June 11, 2019 by Greg Meckbach
Ontario’s new property and casualty insurance regulator is up and running.
Effective June 8, the Financial Services Regulatory Authority of Ontario (FSRA) took over regulatory duties from both the Financial Services Commission of Ontario (FSCO) and the Deposit Insurance Corporation of Ontario (DICO).
Insurers are hoping FSRA will take a more flexible approach than FSCO when approving auto rate changes, an Insurance Bureau of Canada official told Canadian Underwriter earlier.
Legislation bringing in FSRA was tabled three years ago by Charles Sousa, then the Liberal finance minister. The move was applauded by IBC because some insurance executives felt that FSRA would adapt to changing consumer needs and industry trends.
The Liberals were voted out of power a year ago and replaced as ruling party by the Progressive Conservatives. New finance minister Vic Fedeli has promised the PCs will review with FSRA how auto rates are regulated.
FSRA is led by chief executive officer Mark E. White, a former senior vice president and head of enterprise risk for the Bank of Montreal.
Stock trading regulation is still the responsibility of the Ontario Securities Commission but pretty much every other financial service in Ontario now comes under FSRA.
In addition to P&C insurance, FSRA will also regulate service providers who invoice auto insurers for statutory accident benefit claims. Furthermore, FSRA now regulates pensions, mortgage brokering, credit unions, caisses populaires and loan and trust corporations.
Among FSRA’s mandates are deterring deceptive and fraudulent conduct.
The creation of FSRA was one of 37 recommendations made in the Review of the Mandates of the Financial Services Commission of Ontario (FSCO), Financial Services Tribunal (FST) and the Deposit Insurance Corporation of Ontario (DICO), a report released in 2015 by a panel of three. That panel included: George Cooke, former CEO of The Dominion of Canada General Insurance Company; Lawrence Ritchie, a partner at Osler, Hoskin & Harcourt LLP and James Daw, a former Toronto Star personal finance columnist.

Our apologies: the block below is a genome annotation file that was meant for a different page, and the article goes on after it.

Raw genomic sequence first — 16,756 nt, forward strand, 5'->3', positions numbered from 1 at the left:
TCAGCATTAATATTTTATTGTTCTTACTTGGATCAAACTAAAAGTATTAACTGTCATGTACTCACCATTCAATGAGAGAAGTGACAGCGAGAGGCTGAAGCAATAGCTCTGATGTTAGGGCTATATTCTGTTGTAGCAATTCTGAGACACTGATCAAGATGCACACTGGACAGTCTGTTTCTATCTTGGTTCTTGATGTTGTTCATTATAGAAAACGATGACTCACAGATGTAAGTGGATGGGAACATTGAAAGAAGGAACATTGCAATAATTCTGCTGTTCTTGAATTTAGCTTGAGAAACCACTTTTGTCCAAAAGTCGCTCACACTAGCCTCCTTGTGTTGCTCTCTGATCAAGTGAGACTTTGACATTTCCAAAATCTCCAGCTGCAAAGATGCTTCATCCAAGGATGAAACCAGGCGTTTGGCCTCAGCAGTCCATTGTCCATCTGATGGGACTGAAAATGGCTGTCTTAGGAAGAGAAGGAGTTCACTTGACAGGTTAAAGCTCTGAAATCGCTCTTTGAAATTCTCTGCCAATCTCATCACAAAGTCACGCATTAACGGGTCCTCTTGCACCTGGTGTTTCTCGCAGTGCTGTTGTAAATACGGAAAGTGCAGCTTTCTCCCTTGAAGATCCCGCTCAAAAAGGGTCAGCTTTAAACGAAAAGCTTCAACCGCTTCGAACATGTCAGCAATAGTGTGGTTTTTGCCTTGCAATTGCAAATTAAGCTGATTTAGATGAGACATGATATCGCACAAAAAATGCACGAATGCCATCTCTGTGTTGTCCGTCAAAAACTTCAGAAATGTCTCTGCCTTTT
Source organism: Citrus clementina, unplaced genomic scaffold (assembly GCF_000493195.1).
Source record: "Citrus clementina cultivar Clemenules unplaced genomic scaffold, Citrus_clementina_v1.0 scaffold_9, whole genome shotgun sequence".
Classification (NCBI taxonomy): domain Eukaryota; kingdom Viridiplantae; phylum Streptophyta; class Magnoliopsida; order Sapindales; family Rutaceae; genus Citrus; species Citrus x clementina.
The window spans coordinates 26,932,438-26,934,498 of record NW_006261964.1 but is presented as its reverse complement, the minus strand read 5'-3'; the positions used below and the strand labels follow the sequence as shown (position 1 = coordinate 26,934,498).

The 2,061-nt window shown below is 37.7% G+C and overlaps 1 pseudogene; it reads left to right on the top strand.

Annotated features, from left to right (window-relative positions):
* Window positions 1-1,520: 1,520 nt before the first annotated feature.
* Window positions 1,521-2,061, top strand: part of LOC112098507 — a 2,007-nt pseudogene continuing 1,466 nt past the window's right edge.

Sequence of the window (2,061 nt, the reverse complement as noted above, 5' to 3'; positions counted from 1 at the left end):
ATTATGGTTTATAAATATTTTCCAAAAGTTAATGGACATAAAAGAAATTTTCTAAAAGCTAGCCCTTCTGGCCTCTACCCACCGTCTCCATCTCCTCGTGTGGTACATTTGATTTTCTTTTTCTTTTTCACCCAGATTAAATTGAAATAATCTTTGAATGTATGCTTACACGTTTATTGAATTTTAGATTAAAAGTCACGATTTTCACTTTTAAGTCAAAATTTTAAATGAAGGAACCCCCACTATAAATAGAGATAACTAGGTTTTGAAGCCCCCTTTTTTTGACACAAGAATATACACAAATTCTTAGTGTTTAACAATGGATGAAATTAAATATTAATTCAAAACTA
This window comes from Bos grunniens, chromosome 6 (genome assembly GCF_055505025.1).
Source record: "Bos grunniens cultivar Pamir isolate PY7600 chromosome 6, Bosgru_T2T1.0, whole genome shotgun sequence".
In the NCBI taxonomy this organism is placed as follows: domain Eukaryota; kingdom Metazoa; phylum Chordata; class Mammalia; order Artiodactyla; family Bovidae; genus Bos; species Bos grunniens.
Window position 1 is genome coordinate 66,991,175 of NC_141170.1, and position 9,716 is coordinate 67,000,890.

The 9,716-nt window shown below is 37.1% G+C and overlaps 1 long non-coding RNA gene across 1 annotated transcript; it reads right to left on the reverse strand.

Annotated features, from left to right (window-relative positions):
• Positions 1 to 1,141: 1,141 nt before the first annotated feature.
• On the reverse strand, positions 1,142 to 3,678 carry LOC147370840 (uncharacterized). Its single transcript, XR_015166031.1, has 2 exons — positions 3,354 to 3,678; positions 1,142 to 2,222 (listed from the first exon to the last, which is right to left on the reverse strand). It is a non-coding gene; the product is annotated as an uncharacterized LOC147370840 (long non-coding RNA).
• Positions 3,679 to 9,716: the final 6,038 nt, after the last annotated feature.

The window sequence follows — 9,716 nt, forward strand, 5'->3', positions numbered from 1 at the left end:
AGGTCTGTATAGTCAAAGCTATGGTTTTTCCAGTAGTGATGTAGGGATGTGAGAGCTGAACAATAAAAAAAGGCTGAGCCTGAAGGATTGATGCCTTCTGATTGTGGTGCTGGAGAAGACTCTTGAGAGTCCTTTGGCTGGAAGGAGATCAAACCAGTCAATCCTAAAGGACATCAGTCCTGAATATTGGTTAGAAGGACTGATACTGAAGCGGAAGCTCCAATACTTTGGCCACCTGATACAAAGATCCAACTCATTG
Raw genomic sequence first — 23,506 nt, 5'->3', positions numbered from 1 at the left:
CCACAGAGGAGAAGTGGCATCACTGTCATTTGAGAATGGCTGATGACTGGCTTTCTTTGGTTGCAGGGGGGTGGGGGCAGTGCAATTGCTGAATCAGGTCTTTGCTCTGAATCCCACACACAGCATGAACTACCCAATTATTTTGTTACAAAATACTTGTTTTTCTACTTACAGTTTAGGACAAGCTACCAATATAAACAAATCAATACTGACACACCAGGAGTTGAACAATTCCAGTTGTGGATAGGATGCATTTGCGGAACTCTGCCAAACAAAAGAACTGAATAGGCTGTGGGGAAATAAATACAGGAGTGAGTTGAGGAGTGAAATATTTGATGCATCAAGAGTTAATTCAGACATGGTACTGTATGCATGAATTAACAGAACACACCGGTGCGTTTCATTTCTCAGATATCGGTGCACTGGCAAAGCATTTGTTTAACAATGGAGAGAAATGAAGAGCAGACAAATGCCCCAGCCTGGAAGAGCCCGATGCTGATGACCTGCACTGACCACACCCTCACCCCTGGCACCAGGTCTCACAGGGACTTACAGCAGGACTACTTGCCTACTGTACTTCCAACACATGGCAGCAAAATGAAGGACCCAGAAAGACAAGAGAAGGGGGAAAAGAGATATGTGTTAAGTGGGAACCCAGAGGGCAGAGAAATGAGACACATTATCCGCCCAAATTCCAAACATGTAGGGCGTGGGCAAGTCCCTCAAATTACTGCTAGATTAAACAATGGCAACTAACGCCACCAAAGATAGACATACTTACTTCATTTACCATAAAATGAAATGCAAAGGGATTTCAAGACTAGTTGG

In its report, the panel said it had heard that FSCO does not have a flexible regulatory approach and that FSCO lacks the appropriate resources, governance structure and accountability to effectively fulfill its current mandates.
One of its recommendations, which the government implemented, was to make FSRA self-funding. FSRA is also overseen by an expert, independent board.
The chairman of the board is Bryan P. Davies, who chaired the Canada Deposit Insurance Corporation from 2006 until 2016 and previously served as deputy treasurer of Ontario.
Board members include: Brigid Murphy, former CEO of Travelers Canada and of The Dominion of Canada General Insurance Company; Richard Nesbitt, former CEO of the Global Risk Institute; Lawrence Ritchie, an Osler, Hoskin and Harcourt lawyer specializing in securities enforcement; Judith Robinson, who used to sit on the Ontario Securities Commission; and Kathy Bouey, a former Ontario deputy minister.